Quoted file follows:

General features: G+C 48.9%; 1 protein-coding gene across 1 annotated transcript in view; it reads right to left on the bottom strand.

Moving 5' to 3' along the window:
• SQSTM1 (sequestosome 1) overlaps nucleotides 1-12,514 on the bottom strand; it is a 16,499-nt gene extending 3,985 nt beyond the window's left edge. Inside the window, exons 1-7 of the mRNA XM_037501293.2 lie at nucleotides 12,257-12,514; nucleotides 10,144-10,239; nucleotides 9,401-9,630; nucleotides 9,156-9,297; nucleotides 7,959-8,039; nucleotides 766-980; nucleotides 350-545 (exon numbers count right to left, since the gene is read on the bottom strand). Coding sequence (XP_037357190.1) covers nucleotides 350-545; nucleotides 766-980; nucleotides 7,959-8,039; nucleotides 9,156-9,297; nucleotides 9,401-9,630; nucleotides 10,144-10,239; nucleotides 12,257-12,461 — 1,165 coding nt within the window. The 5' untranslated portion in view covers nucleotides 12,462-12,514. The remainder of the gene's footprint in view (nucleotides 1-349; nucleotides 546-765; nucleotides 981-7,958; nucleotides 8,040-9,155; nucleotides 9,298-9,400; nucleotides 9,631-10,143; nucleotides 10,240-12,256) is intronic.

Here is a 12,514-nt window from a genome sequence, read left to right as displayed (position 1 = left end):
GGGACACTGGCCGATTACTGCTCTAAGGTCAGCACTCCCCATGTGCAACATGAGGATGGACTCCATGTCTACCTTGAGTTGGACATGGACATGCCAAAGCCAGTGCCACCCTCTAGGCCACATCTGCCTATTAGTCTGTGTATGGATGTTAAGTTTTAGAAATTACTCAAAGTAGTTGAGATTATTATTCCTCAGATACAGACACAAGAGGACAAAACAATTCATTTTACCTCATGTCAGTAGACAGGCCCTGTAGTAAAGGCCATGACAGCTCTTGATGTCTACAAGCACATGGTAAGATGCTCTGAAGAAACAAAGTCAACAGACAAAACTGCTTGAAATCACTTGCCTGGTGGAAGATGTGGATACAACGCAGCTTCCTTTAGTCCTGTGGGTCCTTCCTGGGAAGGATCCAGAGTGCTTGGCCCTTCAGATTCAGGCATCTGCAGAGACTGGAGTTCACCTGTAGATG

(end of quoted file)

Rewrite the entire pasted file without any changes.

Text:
General features: G+C 48.9%; 1 protein-coding gene across 1 annotated transcript in view; it reads right to left on the bottom strand.

Moving 5' to 3' along the window:
• SQSTM1 (sequestosome 1) overlaps nucleotides 1-12,514 on the bottom strand; it is a 16,499-nt gene extending 3,985 nt beyond the window's left edge. Inside the window, exons 1-7 of the mRNA XM_037501293.2 lie at nucleotides 12,257-12,514; nucleotides 10,144-10,239; nucleotides 9,401-9,630; nucleotides 9,156-9,297; nucleotides 7,959-8,039; nucleotides 766-980; nucleotides 350-545 (exon numbers count right to left, since the gene is read on the bottom strand). Coding sequence (XP_037357190.1) covers nucleotides 350-545; nucleotides 766-980; nucleotides 7,959-8,039; nucleotides 9,156-9,297; nucleotides 9,401-9,630; nucleotides 10,144-10,239; nucleotides 12,257-12,461 — 1,165 coding nt within the window. The 5' untranslated portion in view covers nucleotides 12,462-12,514. The remainder of the gene's footprint in view (nucleotides 1-349; nucleotides 546-765; nucleotides 981-7,958; nucleotides 8,040-9,155; nucleotides 9,298-9,400; nucleotides 9,631-10,143; nucleotides 10,240-12,256) is intronic.

Here is a 12,514-nt window from a genome sequence, read left to right as displayed (position 1 = left end):
GGGACACTGGCCGATTACTGCTCTAAGGTCAGCACTCCCCATGTGCAACATGAGGATGGACTCCATGTCTACCTTGAGTTGGACATGGACATGCCAAAGCCAGTGCCACCCTCTAGGCCACATCTGCCTATTAGTCTGTGTATGGATGTTAAGTTTTAGAAATTACTCAAAGTAGTTGAGATTATTATTCCTCAGATACAGACACAAGAGGACAAAACAATTCATTTTACCTCATGTCAGTAGACAGGCCCTGTAGTAAAGGCCATGACAGCTCTTGATGTCTACAAGCACATGGTAAGATGCTCTGAAGAAACAAAGTCAACAGACAAAACTGCTTGAAATCACTTGCCTGGTGGAAGATGTGGATACAACGCAGCTTCCTTTAGTCCTGTGGGTCCTTCCTGGGAAGGATCCAGAGTGCTTGGCCCTTCAGATTCAGGCATCTGCAGAGACTGGAGTTCACCTGTAGATG